Surfwise

According to the NEW YORK TIMES, “There are many different ways to drop off the grid, but few dropped off with such style and urgency as Dorian Paskowitz, the paterfamilias of what is lovingly and at times enviably described as the first family of surfing. It was an intensity in part born of his passionately felt engagement with history as a Jew, which took him from Stanford Medical School in the 1940s to button-down respectability in the 1950s and, thereafter, on the road and into the blue yonder with a devoted wife, nine children, a succession of battered campers and the surfboards that were by turns the family’s cradles, playpens, lifelines and shields.”

 

Funky Monks

One reviewer writes, “this independent production in living black & white was shot of the Red Hot Chili Peppers as they became “Funky Monks” with producer extraordinaire Rick Rubin and retreated to a virtual monastery of an empty house in the hills above L.A. to record their greatest musical achievement ever, 1991’s “Blood Sugar Sex Magik”.

The personality of L.A. is every bit as much the star of this film as is the personalities of the Chili Peppers themselves. The feel of the town is everywhere, from the record offices where the executives explain the concept behind the recording taking place in the fashion it did to the locations where Anthony is interviewed regarding the lyrics of “Under The Bridge” to the wrap party that is held at the house once the recording has been completed…the soul of Los Angeles (such as it is) and the symbiotic association it has with the band are factors that set this filmed “making of” documentary a step above all the others; there is much more than four guys in a studio and a producer in a booth…it is an encapsulation of a city and its most identifiable band, frozen in time forever.”


Helvetica

Gary Huswit says, “Helvetica is a feature-length independent film about typography, graphic design and global visual culture. It looks at the proliferation of one typeface (which celebrated its 50th birthday in 2007) as part of a larger conversation about the way type affects our lives. The film is an exploration of urban spaces in major cities and the type that inhabits them, and a fluid discussion with renowned designers about their work, the creative process, and the choices and aesthetics behind their use of type.”


So watch the above documentaries and let me know what you think. We found them profound in their own subjects.

There is also something very appealing to have the opportunity to see things for myself, a peek behind the curtain if you will. What would your life’s documentary be about?

Clean Your Slate.

31 Dec

So I write this blog feeling all over the place. For me, 2010 literally personified the beginning of Charles Dicken’s epic novel, A Tale of Two Cities.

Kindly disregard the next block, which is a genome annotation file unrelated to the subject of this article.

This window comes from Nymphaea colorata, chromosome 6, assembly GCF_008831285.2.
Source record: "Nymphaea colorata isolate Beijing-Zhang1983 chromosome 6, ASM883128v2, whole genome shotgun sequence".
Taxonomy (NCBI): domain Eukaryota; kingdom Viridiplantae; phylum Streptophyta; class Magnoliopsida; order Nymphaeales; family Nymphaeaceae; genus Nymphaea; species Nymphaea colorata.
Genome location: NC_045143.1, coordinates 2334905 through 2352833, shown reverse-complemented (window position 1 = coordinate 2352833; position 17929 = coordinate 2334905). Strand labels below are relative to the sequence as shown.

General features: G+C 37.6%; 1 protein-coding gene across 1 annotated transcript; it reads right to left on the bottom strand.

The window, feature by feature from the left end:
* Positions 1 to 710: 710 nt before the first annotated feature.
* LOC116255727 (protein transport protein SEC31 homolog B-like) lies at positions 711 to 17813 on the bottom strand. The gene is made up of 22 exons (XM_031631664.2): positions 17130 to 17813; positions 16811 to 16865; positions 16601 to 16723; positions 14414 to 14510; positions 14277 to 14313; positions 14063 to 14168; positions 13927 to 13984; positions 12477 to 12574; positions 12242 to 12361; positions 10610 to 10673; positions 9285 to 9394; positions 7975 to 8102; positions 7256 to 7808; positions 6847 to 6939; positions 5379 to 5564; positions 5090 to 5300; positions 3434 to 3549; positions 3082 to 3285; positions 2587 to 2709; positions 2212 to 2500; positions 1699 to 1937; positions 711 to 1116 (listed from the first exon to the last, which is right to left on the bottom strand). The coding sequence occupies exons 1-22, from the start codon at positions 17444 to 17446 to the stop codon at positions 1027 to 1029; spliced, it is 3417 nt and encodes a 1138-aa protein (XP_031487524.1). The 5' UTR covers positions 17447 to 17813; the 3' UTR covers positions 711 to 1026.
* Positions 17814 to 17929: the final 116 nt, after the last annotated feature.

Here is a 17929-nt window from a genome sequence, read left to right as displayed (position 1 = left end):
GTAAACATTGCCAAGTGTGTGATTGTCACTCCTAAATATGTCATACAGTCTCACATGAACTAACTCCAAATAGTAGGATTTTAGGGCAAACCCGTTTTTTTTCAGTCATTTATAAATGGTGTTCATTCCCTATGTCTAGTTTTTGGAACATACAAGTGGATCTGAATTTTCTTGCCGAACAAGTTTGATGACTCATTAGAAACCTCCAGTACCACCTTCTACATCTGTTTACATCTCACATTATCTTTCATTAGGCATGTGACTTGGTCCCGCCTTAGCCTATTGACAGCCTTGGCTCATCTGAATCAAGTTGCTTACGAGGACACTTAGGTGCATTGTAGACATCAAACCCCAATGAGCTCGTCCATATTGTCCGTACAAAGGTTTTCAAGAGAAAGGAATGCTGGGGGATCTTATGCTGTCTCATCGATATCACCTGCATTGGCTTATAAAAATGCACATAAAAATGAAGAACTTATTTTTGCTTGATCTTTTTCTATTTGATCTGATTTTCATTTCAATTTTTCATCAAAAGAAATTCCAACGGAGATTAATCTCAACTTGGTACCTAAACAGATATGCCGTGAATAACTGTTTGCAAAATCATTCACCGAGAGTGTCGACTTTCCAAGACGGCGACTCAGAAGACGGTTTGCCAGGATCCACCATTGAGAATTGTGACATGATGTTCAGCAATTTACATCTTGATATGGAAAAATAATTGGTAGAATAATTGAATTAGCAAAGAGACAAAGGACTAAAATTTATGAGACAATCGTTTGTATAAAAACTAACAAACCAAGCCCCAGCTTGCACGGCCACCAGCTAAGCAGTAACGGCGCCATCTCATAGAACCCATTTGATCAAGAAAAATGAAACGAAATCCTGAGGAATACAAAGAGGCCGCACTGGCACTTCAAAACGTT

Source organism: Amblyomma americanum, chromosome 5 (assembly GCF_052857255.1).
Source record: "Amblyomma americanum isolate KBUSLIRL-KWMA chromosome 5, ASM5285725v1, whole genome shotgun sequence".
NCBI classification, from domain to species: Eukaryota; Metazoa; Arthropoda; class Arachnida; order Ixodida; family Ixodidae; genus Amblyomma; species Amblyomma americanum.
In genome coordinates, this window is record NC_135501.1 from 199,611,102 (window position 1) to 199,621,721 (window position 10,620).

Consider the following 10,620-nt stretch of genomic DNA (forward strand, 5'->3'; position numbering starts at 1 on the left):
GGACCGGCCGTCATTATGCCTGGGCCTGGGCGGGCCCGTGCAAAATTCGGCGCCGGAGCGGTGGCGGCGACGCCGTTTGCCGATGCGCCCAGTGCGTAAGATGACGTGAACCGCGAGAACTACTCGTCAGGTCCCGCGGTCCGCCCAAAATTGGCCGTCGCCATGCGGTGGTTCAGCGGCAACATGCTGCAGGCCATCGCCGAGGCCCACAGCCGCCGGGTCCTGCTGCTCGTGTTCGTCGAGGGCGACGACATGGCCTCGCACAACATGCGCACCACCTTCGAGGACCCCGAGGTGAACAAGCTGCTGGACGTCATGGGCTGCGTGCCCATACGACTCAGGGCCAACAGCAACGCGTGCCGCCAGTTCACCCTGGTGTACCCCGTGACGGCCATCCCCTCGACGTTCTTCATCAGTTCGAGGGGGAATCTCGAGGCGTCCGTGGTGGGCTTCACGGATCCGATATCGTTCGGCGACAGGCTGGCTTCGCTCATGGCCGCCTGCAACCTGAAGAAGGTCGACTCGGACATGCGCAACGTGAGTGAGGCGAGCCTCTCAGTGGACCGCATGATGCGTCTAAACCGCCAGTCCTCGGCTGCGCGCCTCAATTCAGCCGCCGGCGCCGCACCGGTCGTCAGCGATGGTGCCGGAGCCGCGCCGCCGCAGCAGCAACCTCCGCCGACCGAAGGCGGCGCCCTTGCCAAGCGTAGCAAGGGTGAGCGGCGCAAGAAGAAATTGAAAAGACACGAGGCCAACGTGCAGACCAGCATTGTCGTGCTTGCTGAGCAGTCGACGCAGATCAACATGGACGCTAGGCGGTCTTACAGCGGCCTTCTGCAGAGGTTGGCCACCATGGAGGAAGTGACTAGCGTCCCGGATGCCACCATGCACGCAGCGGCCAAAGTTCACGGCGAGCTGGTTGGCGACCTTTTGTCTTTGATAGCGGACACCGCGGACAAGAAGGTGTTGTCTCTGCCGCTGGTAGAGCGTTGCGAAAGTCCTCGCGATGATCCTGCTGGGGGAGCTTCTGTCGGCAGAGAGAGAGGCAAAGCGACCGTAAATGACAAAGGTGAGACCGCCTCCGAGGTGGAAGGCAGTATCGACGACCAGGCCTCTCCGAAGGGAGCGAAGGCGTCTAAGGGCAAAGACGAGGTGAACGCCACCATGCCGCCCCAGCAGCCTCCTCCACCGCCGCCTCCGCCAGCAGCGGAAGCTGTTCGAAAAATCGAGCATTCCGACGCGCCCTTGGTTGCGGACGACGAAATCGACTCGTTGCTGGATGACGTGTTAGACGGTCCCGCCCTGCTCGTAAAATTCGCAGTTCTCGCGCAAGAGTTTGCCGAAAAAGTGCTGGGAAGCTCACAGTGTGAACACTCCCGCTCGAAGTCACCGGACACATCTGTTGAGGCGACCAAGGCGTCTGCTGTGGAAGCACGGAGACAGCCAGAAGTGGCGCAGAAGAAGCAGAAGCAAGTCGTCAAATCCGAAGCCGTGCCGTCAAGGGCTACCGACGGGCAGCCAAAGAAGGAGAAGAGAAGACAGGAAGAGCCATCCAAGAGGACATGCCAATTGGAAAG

“It was the best of times, it was the worst of times, it was the age of wisdom, it was the age of foolishness, it was the epoch of belief, it was the epoch of incredulity, it was the season of Light, it was the season of Darkness, it was the spring of hope, it was the winter of despair, we had everything before us, we had nothing before us, we were all going direct to Heaven, we were all going direct the other way–“On one hand, I finally got to marry my dream man after 4 years of living with and loving him. Our wedding was a perfect party and I had the best time. I am a Willison now and I feel ready to start the new chapter in my life of family, babies and selflessness.On the other hand, I left my dream job of 8 years with a disappointed heart and fractured loyalty and spent the last couple of months searching for professional meaning. At 31, I felt average and as much as I told myself better things were to come, I couldn’t quite absorb and believe it.One doesn’t want to think their job defines them but when you find yourself idle you realize in some respects it did. Having had time to reflect on where I was, who I had become and what I had to offer was humbling and difficult.

Again like Dickens wrote though, it was necessary and inspiring. When a forest burns down to the ground, new life springs forth. Ideas, creativity, dedication, passion and growth are now ignited and re-aligned. Change is good even though change is hard.As the clock hits midnight, I will not only be starting a new year but also a new job and feel blessed to have the opportunity.

For those of you who may find yourself in a similar situation remember your “double rainbow” (sorry had to) is coming but you have to fight for it. Persistence is your final answer.

Luella says…New Year, New You.

Below are some inspiring words and songs for new beginnings that inspired me during my difficult moments.

There is no place to go but up. Keep on trying and always, always, always believe in yourself.

F***IN PERFECT by Pink

“For last year’s words belong to last year’s language

And next year’s words await another voice.

And to make an end is to make a beginning.”– T.S. Eliot

RADIOACTIVE by Kings of Leon

Entrance

By Rainer Maria Rilke (translated by Dana Gioia)

Whoever you are, step out of doors tonight,

out of the room that lets you feel secure.

Infinity is open to your sight. Whoever you are.

With eyes that have forgotten how to see from viewing things already too well-known,

lift up into the dark a huge, black tree and put it in the heavens: tall, alone.

And you have made the world and all you see. It ripens like the words still in your mouth.

And when at last you comprehend its truth, then close your eyes and gently set it free.

JAR OF HEARTS by Christina Perri

A New Start

by Bernard Shaw

I have wiped the slate clean,
No more reminders from the past.
Memories of what I have been,
Have vanished at long last.

I look forward to my future new,
Where all is territory strange.
Soon I will be among the few,
That plans their life at long range.

I see my life laid out at my feet,
New friends shall rally at my call.